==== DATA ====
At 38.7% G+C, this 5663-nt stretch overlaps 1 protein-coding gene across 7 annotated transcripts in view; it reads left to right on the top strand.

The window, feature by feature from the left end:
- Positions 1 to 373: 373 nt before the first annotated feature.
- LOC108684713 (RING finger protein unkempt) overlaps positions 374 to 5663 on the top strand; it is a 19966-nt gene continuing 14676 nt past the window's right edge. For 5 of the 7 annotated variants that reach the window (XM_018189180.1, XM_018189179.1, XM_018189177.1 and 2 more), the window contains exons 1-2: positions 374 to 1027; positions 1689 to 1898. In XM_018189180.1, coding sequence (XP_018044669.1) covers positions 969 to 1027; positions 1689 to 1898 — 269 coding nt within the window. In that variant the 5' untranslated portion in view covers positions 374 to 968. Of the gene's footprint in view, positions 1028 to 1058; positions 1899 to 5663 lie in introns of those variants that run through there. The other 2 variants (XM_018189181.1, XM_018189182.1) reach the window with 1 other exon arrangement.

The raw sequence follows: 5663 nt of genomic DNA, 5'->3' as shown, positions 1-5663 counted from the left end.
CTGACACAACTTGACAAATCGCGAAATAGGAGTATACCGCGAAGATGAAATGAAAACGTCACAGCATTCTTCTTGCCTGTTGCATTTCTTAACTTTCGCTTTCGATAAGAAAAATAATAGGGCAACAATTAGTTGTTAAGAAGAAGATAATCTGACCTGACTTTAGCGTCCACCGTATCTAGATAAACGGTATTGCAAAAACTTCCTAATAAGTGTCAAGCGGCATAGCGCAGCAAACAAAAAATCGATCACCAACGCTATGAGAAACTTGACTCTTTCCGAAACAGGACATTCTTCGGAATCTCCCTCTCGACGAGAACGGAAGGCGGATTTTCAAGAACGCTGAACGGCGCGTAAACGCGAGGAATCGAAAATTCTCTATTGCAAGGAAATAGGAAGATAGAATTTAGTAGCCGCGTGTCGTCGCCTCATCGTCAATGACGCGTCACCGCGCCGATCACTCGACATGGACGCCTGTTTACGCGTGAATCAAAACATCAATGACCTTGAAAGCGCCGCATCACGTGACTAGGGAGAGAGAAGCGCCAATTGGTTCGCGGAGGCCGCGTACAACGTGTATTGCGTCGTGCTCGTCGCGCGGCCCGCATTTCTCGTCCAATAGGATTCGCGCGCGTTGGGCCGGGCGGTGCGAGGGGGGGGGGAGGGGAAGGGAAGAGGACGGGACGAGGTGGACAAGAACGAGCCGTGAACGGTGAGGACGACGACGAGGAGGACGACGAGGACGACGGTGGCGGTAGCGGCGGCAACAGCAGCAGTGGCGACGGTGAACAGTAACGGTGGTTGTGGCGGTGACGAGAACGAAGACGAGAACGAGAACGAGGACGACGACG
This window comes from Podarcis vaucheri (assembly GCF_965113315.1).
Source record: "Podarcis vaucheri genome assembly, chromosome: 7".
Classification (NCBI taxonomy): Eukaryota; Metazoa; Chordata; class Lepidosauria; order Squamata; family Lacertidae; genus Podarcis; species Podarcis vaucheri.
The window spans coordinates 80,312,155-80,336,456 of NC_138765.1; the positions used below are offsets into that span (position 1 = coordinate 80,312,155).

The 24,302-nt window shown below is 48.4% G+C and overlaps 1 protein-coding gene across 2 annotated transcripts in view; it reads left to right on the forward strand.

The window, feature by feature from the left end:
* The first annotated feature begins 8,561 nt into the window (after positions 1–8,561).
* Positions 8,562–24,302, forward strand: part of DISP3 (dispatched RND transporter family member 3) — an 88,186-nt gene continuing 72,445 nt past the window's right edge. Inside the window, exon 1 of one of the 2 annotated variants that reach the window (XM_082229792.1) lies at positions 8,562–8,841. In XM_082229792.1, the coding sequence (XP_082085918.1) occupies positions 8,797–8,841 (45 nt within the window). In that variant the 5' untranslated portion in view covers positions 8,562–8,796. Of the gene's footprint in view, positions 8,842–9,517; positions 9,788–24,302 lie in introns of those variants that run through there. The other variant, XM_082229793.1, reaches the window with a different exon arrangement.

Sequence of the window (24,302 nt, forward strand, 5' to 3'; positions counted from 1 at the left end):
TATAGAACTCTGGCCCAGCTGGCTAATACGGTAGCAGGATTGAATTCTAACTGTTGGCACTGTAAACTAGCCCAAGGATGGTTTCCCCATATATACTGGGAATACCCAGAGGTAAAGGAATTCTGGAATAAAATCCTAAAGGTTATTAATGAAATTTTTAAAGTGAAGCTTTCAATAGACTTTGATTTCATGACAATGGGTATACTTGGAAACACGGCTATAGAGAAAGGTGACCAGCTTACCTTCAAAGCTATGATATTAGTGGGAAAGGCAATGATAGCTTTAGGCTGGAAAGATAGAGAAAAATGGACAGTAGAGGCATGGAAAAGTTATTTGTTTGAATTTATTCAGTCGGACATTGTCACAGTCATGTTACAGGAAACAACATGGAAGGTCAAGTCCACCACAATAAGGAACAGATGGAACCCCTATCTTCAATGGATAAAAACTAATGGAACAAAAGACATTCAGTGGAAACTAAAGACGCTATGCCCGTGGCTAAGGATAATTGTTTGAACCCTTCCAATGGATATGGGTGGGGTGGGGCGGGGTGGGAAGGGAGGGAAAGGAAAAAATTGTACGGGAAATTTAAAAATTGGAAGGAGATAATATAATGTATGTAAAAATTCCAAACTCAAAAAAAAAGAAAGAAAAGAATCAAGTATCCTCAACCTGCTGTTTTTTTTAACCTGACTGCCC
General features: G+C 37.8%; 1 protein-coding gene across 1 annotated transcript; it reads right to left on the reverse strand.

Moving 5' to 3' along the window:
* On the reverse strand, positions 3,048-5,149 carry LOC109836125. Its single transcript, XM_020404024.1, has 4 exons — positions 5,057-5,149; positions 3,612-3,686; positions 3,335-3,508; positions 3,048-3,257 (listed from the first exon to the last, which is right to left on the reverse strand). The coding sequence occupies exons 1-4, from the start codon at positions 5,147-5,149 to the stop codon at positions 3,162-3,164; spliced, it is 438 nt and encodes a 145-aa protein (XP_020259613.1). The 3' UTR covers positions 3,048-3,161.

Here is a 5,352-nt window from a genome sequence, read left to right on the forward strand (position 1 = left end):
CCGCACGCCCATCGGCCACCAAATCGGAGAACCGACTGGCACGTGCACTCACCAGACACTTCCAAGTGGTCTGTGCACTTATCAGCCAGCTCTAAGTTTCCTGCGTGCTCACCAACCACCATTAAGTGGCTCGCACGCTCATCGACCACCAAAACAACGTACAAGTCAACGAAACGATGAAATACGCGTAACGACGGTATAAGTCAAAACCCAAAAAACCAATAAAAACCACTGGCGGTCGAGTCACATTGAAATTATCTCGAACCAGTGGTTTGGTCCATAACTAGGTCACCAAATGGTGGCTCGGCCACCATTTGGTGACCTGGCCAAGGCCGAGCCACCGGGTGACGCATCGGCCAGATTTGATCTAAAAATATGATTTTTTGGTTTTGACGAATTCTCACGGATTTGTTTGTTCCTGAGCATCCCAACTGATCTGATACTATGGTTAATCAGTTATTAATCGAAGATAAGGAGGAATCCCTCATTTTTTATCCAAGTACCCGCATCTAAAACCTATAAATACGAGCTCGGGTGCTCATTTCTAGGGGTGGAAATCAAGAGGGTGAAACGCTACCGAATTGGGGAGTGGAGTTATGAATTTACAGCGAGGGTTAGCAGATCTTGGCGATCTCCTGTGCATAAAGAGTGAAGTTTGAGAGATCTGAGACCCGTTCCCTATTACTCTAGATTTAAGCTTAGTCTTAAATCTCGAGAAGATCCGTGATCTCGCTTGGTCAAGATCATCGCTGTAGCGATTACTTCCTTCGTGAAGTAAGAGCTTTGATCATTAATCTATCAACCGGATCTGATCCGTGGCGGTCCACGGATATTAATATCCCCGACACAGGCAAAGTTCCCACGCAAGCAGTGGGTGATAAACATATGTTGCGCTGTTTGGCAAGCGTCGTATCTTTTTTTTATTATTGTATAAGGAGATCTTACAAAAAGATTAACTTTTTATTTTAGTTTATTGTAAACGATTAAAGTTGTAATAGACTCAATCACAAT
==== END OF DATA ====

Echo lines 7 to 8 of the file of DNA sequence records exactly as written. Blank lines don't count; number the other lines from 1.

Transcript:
This window comes from Podarcis vaucheri (assembly GCF_965113315.1).
Source record: "Podarcis vaucheri genome assembly, chromosome: 7".